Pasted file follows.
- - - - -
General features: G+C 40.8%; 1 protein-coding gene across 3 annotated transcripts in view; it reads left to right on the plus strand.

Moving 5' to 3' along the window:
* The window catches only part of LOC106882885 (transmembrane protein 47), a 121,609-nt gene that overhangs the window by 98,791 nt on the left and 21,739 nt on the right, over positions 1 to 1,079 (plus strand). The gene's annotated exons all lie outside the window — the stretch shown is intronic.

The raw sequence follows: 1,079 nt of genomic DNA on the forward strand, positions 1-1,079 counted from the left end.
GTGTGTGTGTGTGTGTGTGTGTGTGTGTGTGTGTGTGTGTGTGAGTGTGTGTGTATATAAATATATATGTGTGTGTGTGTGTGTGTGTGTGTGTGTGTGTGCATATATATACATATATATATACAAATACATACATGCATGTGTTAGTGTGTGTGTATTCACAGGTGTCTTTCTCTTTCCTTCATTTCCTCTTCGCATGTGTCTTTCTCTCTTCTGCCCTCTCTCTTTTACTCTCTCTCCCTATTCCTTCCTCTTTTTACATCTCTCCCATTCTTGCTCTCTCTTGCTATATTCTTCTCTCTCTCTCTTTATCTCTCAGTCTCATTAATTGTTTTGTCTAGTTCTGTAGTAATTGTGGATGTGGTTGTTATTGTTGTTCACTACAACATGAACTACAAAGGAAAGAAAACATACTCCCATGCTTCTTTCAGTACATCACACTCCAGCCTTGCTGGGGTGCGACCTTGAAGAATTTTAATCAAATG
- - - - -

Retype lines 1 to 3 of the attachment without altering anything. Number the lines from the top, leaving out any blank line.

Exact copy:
General features: G+C 40.8%; 1 protein-coding gene across 3 annotated transcripts in view; it reads left to right on the plus strand.

Moving 5' to 3' along the window:
* The window catches only part of LOC106882885 (transmembrane protein 47), a 121,609-nt gene that overhangs the window by 98,791 nt on the left and 21,739 nt on the right, over positions 1 to 1,079 (plus strand). The gene's annotated exons all lie outside the window — the stretch shown is intronic.